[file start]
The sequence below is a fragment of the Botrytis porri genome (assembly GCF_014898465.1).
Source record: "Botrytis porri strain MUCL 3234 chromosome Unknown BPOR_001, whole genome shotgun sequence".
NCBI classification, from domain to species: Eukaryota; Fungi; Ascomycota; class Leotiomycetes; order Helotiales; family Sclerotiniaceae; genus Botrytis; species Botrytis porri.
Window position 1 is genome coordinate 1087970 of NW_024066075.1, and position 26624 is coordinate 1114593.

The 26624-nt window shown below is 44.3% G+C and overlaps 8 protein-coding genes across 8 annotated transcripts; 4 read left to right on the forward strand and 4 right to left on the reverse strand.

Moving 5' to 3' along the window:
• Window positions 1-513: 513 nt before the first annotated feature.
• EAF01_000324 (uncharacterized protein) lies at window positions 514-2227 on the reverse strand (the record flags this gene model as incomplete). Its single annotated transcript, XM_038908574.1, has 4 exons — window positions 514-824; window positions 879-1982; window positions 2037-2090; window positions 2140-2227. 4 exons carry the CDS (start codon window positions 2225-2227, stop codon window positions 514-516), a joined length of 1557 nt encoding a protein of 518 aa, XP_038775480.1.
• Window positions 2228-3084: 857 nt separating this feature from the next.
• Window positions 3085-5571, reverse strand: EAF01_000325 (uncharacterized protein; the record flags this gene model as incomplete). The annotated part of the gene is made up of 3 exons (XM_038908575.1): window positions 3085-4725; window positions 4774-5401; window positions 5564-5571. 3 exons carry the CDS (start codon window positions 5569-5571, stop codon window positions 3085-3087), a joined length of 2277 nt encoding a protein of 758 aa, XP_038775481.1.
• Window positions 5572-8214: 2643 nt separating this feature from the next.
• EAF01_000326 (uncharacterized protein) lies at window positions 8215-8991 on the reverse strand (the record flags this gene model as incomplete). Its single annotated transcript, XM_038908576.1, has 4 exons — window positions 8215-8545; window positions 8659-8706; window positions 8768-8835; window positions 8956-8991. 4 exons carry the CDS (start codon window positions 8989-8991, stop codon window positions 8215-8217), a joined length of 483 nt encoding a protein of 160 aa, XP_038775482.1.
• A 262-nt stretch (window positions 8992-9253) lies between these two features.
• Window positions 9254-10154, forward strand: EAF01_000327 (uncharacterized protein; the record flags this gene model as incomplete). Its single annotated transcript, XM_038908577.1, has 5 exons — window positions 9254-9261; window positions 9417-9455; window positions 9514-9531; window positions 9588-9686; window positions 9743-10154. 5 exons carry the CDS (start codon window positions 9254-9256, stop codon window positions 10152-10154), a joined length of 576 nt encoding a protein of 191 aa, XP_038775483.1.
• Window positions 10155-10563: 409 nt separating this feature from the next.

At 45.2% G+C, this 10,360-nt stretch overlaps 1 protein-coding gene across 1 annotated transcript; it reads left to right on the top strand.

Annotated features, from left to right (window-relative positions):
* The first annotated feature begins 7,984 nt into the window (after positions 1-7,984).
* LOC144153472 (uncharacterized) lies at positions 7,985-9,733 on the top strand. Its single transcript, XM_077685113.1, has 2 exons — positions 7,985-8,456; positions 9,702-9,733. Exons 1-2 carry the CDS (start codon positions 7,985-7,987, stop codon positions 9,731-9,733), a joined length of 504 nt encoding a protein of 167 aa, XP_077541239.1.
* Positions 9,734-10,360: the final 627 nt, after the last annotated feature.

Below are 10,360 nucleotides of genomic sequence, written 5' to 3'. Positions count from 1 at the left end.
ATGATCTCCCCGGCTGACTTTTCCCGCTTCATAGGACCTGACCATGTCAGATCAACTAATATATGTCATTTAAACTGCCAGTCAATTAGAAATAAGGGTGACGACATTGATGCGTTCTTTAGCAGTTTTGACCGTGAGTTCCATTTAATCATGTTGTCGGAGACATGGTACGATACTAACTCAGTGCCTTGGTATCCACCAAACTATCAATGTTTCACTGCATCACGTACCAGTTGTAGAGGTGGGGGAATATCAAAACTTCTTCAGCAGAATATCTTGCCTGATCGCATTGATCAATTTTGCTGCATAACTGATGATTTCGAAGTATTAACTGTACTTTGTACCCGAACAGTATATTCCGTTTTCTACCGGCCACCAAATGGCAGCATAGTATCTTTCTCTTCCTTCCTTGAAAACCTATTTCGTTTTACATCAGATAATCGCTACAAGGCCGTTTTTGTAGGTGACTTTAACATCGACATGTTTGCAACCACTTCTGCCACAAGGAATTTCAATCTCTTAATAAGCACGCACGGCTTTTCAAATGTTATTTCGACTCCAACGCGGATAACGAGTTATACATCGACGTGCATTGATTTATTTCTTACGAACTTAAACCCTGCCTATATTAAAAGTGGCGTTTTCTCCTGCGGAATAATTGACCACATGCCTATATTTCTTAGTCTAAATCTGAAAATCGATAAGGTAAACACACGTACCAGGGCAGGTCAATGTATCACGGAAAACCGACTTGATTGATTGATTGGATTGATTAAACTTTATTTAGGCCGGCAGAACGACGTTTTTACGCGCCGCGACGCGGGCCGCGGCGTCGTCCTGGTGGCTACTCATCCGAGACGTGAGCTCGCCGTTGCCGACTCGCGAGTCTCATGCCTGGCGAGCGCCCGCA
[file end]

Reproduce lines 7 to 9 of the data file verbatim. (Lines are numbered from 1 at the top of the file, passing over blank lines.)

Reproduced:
• Window positions 1-513: 513 nt before the first annotated feature.
• EAF01_000324 (uncharacterized protein) lies at window positions 514-2227 on the reverse strand (the record flags this gene model as incomplete). Its single annotated transcript, XM_038908574.1, has 4 exons — window positions 514-824; window positions 879-1982; window positions 2037-2090; window positions 2140-2227. 4 exons carry the CDS (start codon window positions 2225-2227, stop codon window positions 514-516), a joined length of 1557 nt encoding a protein of 518 aa, XP_038775480.1.
• Window positions 2228-3084: 857 nt separating this feature from the next.